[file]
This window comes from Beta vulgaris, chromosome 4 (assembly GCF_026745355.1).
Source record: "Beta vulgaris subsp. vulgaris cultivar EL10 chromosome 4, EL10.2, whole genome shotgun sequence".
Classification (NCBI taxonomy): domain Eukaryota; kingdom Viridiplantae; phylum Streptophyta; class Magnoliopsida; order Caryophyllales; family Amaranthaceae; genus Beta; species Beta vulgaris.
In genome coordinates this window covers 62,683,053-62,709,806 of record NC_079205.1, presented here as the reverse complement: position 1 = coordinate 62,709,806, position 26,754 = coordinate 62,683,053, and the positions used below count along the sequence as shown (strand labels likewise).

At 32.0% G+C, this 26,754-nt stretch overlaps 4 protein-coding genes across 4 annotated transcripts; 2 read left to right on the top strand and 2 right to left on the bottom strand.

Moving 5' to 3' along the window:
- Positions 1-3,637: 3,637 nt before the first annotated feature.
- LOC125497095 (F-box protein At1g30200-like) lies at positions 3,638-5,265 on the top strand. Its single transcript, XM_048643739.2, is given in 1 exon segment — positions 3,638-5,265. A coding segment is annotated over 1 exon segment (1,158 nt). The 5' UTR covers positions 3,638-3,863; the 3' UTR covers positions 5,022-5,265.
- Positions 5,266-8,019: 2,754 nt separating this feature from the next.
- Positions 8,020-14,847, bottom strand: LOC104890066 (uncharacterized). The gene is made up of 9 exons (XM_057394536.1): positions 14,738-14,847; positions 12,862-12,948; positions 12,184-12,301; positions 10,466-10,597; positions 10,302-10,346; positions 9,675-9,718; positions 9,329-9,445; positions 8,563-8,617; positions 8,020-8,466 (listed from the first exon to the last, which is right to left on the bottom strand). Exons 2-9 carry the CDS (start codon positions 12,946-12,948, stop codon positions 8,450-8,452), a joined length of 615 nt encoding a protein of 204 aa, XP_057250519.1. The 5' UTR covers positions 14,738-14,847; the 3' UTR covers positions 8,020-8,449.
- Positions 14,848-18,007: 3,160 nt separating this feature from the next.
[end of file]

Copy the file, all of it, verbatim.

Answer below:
This window comes from Beta vulgaris, chromosome 4 (assembly GCF_026745355.1).
Source record: "Beta vulgaris subsp. vulgaris cultivar EL10 chromosome 4, EL10.2, whole genome shotgun sequence".
Classification (NCBI taxonomy): domain Eukaryota; kingdom Viridiplantae; phylum Streptophyta; class Magnoliopsida; order Caryophyllales; family Amaranthaceae; genus Beta; species Beta vulgaris.
In genome coordinates this window covers 62,683,053-62,709,806 of record NC_079205.1, presented here as the reverse complement: position 1 = coordinate 62,709,806, position 26,754 = coordinate 62,683,053, and the positions used below count along the sequence as shown (strand labels likewise).

At 32.0% G+C, this 26,754-nt stretch overlaps 4 protein-coding genes across 4 annotated transcripts; 2 read left to right on the top strand and 2 right to left on the bottom strand.

Moving 5' to 3' along the window:
- Positions 1-3,637: 3,637 nt before the first annotated feature.
- LOC125497095 (F-box protein At1g30200-like) lies at positions 3,638-5,265 on the top strand. Its single transcript, XM_048643739.2, is given in 1 exon segment — positions 3,638-5,265. A coding segment is annotated over 1 exon segment (1,158 nt). The 5' UTR covers positions 3,638-3,863; the 3' UTR covers positions 5,022-5,265.
- Positions 5,266-8,019: 2,754 nt separating this feature from the next.
- Positions 8,020-14,847, bottom strand: LOC104890066 (uncharacterized). The gene is made up of 9 exons (XM_057394536.1): positions 14,738-14,847; positions 12,862-12,948; positions 12,184-12,301; positions 10,466-10,597; positions 10,302-10,346; positions 9,675-9,718; positions 9,329-9,445; positions 8,563-8,617; positions 8,020-8,466 (listed from the first exon to the last, which is right to left on the bottom strand). Exons 2-9 carry the CDS (start codon positions 12,946-12,948, stop codon positions 8,450-8,452), a joined length of 615 nt encoding a protein of 204 aa, XP_057250519.1. The 5' UTR covers positions 14,738-14,847; the 3' UTR covers positions 8,020-8,449.
- Positions 14,848-18,007: 3,160 nt separating this feature from the next.